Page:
Long before there were herbicides, diesel tractors, or rotary cultivators, smart farmers learned to manage their weeds. How did they do it? Here’s how:
Living mulches suppress weeds, reduce soil erosion, enhance soil fertility, attract beneficial insects, and help retain soil moisture. The best living mulches are low-growing, nitrogen fixing legumes. Dutch White Clover (Trifolium repens) is a good example.
Before seeding clover or any other living mulch, remember that two crops are growing on the same land at the same time — the mulch crop and a cash crop. Success requires careful management or both crops may fail.
All living mulches compete with their companion crops. The extent of competition and consequential yield loss vary with management and crop type. For example, under drought conditions shallow rooted crops generally show more yield loss than deep rooted crops. Low or slow growing crops may be overwhelmed by more aggressive companion crops.
As a general rule, living mulches are not recommended where drought is expected because yield losses are too high. However, many crops benefit from clover mulches during dry conditions — the clover shades the soil, retards evaporation, and increases humidity around the cash crop.
Transplanting Vegetables into Clover
Dutch white clover makes good living mulch for TRANSPLANTED vegetable crops provided: (1) Crops are irrigated, (2) Crops are fertilized, and (3) Crops are protected for the first 4 to 6 weeks from competition by the clover.
1 to 2 inches of water are needed weekly to grow both clover and vegetables without undue competition for moisture. If water is limiting, it is best to drip irrigate the cash crop rather than water the entire field.
Nitrogen fertilizer is not often required for small grains but is recommended for maize, fruits and vegetables. The reason is that clover fixes about 100 pounds of nitrogen per acre but these nutrients are not immediately available — they are retained by the living mulch. Phosphorous and potassium should be applied according to crop requirements along with lime to correct soil acidity. Dutch white clover needs sulfur and responds well to powdered agricultural gypsum at 2 to 3 tons per acre.
Dutch white clover grows only 6 to 8 inches high so there is little competition for light except when crops are young. Mow a narrow strip where transplants will be set, or apply a circle of mulch around transplants to give crops a head start. Once crops are established they will overgrow the clover and produce normal harvests.
Aggressive, fast-growing crops like tomatoes, peppers, okra, melons, squash, sweet potatoes, gourds & pumpkins all do exceptionally well when transplanted into Dutch white clover. Cucumbers are slower growing and require extra mulch to protect them from early season competition with the clover cover crop.
Stake-less = self-supporting tomato varieties (with thick upright stems) grow well in Dutch white clover. The living mulch keeps fruits clean and allows easy harvest even in rain-soaked fields.
Once established, Dutch white clover is an aggressive mulch crop that blots out most weeds. Walk the fields and hand pull any weeds that escape the clover. Alternatively, thin weeds to at least 1 yard or 1 meter apart. Thinly spaced weeds will not significantly affect quality or yields of cash crops (but will provide food and shelter for beneficial insects). Weedy fields often require little or no insecticides to control crop pests.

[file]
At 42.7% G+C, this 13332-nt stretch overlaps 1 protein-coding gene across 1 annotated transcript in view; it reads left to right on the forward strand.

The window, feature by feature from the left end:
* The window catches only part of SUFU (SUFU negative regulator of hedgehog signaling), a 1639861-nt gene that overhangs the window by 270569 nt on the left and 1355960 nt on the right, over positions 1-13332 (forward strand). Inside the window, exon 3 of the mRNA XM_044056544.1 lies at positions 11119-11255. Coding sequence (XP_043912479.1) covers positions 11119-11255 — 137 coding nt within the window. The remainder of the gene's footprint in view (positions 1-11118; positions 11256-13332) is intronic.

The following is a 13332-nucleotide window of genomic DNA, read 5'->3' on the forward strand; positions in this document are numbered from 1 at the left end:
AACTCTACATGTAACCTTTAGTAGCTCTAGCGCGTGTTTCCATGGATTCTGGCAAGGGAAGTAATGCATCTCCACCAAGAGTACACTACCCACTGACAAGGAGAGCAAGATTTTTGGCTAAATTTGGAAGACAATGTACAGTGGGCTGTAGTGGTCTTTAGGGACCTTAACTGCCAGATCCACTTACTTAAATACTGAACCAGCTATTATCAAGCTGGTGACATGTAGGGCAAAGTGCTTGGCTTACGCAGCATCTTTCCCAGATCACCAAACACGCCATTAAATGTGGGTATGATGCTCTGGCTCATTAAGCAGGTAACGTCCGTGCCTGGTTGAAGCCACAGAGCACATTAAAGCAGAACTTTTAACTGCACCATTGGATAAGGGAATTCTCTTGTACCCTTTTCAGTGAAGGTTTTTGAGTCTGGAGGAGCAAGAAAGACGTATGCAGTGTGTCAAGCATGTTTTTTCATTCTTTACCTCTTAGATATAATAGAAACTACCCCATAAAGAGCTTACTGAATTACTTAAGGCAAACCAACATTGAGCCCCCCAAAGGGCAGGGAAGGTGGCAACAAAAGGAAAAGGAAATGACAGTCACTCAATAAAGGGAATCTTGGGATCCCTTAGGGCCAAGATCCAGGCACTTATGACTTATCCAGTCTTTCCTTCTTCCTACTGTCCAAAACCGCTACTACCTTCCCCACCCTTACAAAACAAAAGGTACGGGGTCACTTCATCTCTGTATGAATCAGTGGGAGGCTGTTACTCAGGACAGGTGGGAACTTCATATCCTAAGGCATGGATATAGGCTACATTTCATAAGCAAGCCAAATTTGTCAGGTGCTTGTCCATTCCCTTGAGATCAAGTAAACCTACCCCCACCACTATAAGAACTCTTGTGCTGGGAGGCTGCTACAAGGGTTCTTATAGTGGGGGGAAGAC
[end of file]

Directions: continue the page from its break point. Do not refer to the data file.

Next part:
Direct Seeding into Standing Clover
Dutch white clover is not well suited to direct-seeded crops, especially those with small seeds or slow germination.
Common potatoes are an exception, especially if whole tubers are planted to establish the crop. Roto-till a narrow strip just wide enough to get the seed potatoes in the ground. After planting, over seed tilled rows with additional clover seed to maintain soil coverage. The potatoes grow through the clover without trouble. Fall potatoes (planted after hard frost in November) averaged 22.8 tons per acre when grown in irrigated Dutch white clover. Adjacent non-irrigated fields averaged 16.4 tons per acre, the yield loss due to water competition.
Costa Rican Indians grow dry beans by broadcasting seed into the weediest fields available. The weeds are then hand cut and left as mulch to protect the germinating beans. Yields are low, only 400 to 500 pounds per acre, but there are no costs other than labor for planting and harvesting.
The same technique works with Dutch white clover. Spring turnips broadcast into standing clover averaged 10.8 tons per acre when the clover was intensively grazed for 3 days and the seed stomped into the soil by sheep. Adjacent plots mowed 1-inch high averaged 14.3 tons per acre. Control plots (no grazing or mowing) averaged only 0.90 tons per acre because of intense competition from the clover. In comparison, winter turnips (sown after the first snow) averaged 13.1 tons per acre.
These results demonstrate the importance of timing when sowing any small-seeded crop into Dutch white clover. Ideally, seed should be sown when the clover is dormant. The next best choice is “sow and mow” (or sow and graze).
Direct seeding into standing clover is not recommended unless the clover is knocked back to reduce competition with the primary crop.
In non-irrigated, non-fertilized fields, flint corn transplanted on 40 inch centers into mown Dutch white clover averaged 68 bushels per acre (along with 1,300 pounds of dried beans and 9,600 pounds of pumpkins). Adjacent fields transplanted into Red Clover (Trifolium pratense) were overwhelmed and failed to make a crop.